Published in Corporate Dossier, ET, June 17, 2011
As she was being chased by the tiger, a deer ran up mount Kailas, the abode of Shiva, and sought refuge, “Save me from the evil tiger that hunts me every day.” Shiva took pity on the deer and gave her shelter in the palm of his hand. The tiger who was pursuing the deer saw this and shouted, “Excuse me, what will I eat now? Why do you feel sorry for the deer and not me? Is it because I have sharp teeth and claws? What about my hunger and the hunger of my children? Don’t we merit consideration? If I don’t hunt the deer, what will I eat? Would you rather that tigers starve and die?” Shiva’s consort, the goddess Parvati, who is Annapoorna, the provider of food, therefore decided to give the tiger shelter.
Hearing about this, a rat that was being pursued by a serpent entered Kailas and also sought shelter. So did the serpent chasing the rat, for if the rat is given protection who will feed the serpent? Ganesha, the son of Shiva and Parvati, gave shelter to both, the rat and the serpent. The peacock who was chasing the serpent, now wondered who will take care of his needs ? Kartikeya, the other son of Shiva and Parvati, took the peacock under his care.
And so it is, atop Mount Kailas, the divine family of Shiva and Parvati and Ganesha and Kartikeya provide shelter to predators and prey. They see the point of view of the predator and they see the point of view of the prey. They see the fear of the predator that haunts the deer and the rat and the serpent. They see the fear of scarcity and hunger that haunts the tiger and the serpent and the peacock. There are no villains. There are no victims. There are only creatures trying to survive. And atop Kailas, everyone finds a place.
This visualization draws attention to the laws of the jungle. Nature does not favor any animal: everyone has strengths and weaknesses, and the one who runs fast survives. But humans judge: we take stands, divide nature into predator and prey, choose to protect one over the other, deeming one more worthy of need than the other. We seek to improve on nature, and so go about creating culture, a place where the weak get protection, where the strong are restrained by rules. We create a worldview where there are villains and there are victims, and take decisions accordingly.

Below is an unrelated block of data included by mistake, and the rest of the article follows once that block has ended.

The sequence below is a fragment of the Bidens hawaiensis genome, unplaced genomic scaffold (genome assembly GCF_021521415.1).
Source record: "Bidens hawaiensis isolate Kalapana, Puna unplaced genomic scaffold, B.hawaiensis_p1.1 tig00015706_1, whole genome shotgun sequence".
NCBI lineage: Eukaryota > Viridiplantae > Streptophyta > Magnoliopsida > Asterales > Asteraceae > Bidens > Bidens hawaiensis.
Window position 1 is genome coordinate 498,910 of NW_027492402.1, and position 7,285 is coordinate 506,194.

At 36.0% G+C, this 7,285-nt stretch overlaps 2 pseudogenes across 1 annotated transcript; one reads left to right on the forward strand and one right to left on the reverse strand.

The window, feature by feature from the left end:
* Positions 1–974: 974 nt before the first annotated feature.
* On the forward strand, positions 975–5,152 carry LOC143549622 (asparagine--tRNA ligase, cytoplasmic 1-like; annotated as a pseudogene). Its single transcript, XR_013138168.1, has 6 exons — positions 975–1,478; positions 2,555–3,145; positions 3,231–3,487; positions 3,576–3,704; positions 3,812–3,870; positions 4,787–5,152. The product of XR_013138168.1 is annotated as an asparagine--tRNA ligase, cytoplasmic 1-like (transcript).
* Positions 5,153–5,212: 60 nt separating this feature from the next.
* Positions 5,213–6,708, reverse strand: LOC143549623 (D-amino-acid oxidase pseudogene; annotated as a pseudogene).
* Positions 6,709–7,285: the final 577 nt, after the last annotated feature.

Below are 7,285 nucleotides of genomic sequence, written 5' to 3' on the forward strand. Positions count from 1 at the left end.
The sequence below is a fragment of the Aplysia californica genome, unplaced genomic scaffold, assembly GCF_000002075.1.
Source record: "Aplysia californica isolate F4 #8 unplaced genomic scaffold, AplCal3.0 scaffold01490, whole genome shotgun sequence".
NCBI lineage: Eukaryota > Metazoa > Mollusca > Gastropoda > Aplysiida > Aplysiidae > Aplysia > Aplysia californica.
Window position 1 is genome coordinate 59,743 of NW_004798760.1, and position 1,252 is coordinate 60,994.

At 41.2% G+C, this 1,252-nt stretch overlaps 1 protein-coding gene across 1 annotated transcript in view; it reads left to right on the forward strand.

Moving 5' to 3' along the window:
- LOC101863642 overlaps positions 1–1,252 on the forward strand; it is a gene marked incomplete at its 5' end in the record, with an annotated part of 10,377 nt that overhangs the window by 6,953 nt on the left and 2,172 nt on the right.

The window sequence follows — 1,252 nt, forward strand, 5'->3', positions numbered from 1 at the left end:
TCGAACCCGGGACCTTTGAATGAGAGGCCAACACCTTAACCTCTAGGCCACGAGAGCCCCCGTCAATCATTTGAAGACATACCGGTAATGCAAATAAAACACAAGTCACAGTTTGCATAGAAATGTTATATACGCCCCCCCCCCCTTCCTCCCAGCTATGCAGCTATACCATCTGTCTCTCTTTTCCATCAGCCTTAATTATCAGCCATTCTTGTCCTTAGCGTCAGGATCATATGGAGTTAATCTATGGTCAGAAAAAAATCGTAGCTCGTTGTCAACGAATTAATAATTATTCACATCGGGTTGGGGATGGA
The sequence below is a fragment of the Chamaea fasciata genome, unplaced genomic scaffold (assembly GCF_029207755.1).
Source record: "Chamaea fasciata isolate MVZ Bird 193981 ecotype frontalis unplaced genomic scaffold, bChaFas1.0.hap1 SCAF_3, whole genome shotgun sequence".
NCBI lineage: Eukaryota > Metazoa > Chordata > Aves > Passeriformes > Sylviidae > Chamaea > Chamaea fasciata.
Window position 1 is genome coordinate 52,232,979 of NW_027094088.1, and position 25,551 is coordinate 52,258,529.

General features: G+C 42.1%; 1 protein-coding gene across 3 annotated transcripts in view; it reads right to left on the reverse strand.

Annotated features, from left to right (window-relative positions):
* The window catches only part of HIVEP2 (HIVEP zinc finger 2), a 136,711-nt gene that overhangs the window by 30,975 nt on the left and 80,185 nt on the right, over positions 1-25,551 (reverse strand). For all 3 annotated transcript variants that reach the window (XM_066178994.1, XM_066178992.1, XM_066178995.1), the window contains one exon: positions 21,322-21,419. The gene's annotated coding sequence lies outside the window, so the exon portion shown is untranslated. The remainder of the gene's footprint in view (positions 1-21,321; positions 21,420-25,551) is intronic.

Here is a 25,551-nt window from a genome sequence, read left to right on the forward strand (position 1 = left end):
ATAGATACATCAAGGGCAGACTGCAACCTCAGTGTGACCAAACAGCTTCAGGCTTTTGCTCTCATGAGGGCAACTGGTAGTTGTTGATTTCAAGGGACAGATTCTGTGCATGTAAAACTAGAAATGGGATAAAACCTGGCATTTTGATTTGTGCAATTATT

The union had called for a strike at a key Industrial unit. The owner, Shyam, was furious. “They have become highly politicized. They don’t want to work. They just want to create trouble, black mail us with more demands. We have met every condition we could,” he told his father, Anirudh, who had long since retired. Shyam’s grandfather Govind, had established the factory in British times. And he had been struggling to keep it afloat since the laws and regulations had changed since post-Liberalization. His products were no longer the monopoly in the market. There were local competitors and the threat of Chinese products loomed large. “Don’t they know how easy it is to shut the factory down!” he screamed.
Meanwhile the union leader was shouting, “They are forcing us to strike so that they can shut the factory and finally sell the factory land. They don’t care for us. They just want to exploit us and then throw us aside when there is nothing to exploit. Let us rise up and fight. Their children study abroad while our children cannot even afford to go to college.”
Anirudh tried to explain to Shyam that a confrontationist attitude helped no one. Everyone comes from need. While he was seeing the union leader and the striking workers as villains, and himself as a victim, they were seeing him as a villain and themselves as victims. “You both are behaving as if your survival depends on destroying or domesticating the other. For him, you are the tiger. For you, he is the tiger. When two tigers meet, they fight over territory by showing their teeth, taking care they don’t actually hurt each other with their claws. But when two humans, imagining the other to be a tiger, meet, there is bloodshed on either side, with each party feeling self-pity and self-righteousness. Be ware.”
But neither Shyam nor the striking workers believe that Kailasa is a possibility where both parties can be comforted. Both believe in the jungle where one party has to die. They genuinely believe in the Western construct, “It’s a dog eat dog world out there!”